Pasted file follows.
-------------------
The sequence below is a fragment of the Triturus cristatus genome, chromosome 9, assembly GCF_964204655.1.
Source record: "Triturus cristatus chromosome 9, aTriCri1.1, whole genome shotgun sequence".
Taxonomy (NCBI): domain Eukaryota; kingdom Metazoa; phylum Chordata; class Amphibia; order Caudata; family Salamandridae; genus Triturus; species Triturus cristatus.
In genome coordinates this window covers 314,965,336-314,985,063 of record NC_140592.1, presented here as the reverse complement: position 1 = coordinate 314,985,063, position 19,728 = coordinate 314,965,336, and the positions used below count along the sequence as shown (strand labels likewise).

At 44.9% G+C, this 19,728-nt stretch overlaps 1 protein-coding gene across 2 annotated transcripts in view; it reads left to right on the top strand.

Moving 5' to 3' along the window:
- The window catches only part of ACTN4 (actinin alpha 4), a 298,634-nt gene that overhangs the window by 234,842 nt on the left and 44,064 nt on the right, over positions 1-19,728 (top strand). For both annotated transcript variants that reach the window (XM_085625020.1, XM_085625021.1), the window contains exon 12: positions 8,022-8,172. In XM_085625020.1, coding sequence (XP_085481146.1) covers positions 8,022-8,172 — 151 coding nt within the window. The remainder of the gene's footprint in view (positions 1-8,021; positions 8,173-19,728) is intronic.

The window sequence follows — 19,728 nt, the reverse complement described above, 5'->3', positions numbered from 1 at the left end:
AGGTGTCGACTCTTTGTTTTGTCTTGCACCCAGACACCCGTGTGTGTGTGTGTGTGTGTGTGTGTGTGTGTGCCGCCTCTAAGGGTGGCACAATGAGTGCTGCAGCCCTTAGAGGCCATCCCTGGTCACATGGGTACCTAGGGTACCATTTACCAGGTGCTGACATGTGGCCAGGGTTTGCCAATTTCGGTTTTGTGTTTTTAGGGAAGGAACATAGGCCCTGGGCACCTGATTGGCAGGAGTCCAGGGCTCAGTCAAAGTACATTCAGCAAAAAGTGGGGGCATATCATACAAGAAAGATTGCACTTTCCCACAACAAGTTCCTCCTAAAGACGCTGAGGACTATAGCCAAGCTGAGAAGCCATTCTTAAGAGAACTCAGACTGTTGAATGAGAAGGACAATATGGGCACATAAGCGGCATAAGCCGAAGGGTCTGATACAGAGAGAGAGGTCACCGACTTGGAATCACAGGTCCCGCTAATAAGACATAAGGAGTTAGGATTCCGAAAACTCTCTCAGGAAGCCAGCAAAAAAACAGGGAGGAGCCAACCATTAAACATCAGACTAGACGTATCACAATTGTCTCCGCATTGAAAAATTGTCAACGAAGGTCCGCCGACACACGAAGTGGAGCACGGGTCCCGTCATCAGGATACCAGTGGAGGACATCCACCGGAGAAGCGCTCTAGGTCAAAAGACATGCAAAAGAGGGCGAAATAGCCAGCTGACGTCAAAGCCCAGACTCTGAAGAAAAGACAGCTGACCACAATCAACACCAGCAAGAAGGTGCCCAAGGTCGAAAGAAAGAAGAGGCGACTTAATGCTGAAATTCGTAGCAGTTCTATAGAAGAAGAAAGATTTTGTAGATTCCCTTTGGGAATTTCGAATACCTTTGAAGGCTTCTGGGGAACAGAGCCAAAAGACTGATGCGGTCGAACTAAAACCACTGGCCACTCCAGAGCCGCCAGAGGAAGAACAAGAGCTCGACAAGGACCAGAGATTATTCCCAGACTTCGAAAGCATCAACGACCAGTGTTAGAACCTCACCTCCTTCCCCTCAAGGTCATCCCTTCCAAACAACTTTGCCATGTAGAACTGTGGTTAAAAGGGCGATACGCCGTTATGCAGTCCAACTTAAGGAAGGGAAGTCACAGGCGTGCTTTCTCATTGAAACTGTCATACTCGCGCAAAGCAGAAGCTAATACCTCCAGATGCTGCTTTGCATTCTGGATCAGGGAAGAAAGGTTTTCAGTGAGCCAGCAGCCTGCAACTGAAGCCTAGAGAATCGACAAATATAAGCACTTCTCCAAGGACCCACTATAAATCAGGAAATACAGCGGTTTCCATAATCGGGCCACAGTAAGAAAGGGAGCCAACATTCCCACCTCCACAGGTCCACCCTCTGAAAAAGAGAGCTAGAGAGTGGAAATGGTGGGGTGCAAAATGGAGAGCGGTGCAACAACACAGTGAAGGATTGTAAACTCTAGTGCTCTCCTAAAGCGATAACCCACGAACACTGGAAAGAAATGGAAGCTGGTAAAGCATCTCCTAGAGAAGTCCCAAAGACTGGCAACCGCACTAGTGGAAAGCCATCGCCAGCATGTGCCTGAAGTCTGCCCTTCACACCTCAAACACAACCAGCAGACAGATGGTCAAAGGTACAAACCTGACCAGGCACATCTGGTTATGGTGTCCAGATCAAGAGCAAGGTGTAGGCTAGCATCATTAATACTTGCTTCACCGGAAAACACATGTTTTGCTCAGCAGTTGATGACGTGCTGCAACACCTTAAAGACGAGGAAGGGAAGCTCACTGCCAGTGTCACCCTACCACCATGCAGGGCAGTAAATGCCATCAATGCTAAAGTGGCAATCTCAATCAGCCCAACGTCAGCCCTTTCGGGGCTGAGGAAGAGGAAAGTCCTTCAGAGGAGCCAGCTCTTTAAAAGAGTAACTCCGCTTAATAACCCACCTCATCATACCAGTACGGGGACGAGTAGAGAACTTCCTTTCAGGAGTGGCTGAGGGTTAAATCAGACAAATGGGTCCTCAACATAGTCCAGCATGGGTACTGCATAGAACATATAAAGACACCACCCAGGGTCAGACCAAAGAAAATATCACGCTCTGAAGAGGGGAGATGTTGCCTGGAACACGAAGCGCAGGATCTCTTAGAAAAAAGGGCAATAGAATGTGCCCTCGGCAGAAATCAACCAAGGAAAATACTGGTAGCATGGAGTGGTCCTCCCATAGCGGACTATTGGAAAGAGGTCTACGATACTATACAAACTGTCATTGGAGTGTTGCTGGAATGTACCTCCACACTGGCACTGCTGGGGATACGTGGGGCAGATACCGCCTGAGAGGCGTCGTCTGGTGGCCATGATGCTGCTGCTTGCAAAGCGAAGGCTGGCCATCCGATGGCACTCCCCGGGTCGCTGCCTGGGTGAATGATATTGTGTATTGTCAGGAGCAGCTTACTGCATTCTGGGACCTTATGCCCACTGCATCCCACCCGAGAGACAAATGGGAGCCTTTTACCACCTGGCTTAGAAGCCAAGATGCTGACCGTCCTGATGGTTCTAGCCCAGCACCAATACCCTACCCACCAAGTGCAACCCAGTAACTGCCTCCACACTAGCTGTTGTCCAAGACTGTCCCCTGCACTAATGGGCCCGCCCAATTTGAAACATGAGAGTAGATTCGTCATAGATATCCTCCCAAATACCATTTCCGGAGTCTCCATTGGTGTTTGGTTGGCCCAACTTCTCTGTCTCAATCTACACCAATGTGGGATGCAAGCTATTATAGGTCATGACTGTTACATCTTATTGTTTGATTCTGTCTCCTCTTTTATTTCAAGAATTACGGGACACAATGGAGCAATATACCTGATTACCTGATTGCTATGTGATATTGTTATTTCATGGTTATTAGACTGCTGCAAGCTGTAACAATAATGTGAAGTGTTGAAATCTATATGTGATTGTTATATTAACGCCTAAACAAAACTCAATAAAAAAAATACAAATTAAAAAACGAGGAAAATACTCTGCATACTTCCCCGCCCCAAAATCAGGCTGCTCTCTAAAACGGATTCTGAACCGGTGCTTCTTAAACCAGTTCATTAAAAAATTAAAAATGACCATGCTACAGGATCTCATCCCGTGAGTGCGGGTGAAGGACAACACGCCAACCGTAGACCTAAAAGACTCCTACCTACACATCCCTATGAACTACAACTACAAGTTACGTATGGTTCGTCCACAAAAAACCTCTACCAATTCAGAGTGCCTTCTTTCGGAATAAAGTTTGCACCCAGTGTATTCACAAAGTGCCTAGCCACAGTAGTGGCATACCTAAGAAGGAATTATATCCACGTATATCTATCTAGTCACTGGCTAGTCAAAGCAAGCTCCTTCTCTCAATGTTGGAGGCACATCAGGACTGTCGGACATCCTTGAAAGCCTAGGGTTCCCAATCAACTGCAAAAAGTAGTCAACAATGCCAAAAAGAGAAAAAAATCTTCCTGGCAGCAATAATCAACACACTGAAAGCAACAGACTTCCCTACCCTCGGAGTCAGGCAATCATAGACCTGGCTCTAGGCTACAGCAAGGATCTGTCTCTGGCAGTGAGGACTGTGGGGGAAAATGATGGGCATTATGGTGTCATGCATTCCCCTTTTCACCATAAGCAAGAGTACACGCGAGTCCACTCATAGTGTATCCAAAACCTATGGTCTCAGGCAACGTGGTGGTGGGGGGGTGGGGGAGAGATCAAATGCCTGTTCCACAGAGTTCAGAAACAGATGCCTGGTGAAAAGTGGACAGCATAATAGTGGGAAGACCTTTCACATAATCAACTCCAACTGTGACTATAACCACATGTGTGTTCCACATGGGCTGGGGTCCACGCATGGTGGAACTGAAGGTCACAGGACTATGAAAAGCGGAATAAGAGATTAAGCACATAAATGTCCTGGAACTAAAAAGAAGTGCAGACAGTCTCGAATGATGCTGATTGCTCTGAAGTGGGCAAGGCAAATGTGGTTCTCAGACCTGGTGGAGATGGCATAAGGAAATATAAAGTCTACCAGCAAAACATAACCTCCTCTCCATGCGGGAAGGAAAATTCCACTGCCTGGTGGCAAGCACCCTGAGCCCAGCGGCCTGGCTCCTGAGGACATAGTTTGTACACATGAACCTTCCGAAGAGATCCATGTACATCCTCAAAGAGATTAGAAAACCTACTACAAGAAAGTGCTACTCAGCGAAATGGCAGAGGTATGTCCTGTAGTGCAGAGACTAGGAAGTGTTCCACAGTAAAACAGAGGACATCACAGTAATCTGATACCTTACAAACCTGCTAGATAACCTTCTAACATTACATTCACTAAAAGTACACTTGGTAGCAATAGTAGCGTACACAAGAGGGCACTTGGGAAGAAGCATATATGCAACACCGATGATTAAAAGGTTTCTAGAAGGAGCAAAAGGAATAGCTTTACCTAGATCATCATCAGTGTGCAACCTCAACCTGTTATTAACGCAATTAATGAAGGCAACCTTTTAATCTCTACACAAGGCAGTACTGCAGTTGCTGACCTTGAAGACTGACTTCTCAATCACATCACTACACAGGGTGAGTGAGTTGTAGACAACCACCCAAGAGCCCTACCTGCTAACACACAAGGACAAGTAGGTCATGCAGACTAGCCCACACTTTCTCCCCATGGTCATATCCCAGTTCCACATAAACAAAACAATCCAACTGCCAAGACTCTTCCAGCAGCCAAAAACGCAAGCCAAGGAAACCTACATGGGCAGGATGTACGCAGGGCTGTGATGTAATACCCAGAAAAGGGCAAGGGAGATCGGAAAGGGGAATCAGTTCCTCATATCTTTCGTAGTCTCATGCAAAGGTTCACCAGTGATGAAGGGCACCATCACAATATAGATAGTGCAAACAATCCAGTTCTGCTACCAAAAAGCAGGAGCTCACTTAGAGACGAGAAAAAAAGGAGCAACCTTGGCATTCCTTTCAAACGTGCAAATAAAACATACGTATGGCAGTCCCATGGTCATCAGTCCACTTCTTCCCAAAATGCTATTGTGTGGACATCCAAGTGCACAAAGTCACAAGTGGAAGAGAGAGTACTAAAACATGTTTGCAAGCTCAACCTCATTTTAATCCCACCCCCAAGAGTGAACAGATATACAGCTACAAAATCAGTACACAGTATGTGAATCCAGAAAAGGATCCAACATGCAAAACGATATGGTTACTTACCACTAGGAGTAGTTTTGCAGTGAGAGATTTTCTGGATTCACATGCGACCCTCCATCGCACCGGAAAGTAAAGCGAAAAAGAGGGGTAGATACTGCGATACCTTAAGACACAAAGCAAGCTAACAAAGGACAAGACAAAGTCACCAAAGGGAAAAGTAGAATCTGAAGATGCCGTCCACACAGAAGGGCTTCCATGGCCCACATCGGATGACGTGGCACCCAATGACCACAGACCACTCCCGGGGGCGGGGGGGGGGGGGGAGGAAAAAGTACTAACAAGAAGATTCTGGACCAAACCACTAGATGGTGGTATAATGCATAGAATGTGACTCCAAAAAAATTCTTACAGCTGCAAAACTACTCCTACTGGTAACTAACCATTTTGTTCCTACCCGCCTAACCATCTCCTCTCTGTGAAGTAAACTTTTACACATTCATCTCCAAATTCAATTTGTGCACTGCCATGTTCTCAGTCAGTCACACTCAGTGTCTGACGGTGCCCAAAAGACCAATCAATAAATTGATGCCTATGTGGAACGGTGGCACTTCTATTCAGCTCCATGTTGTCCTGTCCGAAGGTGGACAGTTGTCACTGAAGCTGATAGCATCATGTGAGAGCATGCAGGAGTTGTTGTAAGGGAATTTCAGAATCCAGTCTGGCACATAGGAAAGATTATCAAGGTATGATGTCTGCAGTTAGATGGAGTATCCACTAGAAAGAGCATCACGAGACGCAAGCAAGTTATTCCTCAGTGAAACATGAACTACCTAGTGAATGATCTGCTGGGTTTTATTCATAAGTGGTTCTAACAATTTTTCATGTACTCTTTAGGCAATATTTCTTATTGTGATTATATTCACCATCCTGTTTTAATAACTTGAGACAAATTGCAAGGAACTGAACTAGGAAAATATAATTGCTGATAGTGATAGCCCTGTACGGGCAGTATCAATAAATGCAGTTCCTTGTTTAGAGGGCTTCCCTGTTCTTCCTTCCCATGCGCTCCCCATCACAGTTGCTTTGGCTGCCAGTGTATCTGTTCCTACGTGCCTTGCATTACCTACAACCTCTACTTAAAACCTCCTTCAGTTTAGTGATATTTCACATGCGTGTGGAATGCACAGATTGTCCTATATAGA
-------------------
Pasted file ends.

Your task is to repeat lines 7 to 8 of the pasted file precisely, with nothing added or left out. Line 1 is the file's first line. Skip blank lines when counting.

- The window catches only part of ACTN4 (actinin alpha 4), a 298,634-nt gene that overhangs the window by 234,842 nt on the left and 44,064 nt on the right, over positions 1-19,728 (top strand). For both annotated transcript variants that reach the window (XM_085625020.1, XM_085625021.1), the window contains exon 12: positions 8,022-8,172. In XM_085625020.1, coding sequence (XP_085481146.1) covers positions 8,022-8,172 — 151 coding nt within the window. The remainder of the gene's footprint in view (positions 1-8,021; positions 8,173-19,728) is intronic.

The window sequence follows — 19,728 nt, the reverse complement described above, 5'->3', positions numbered from 1 at the left end: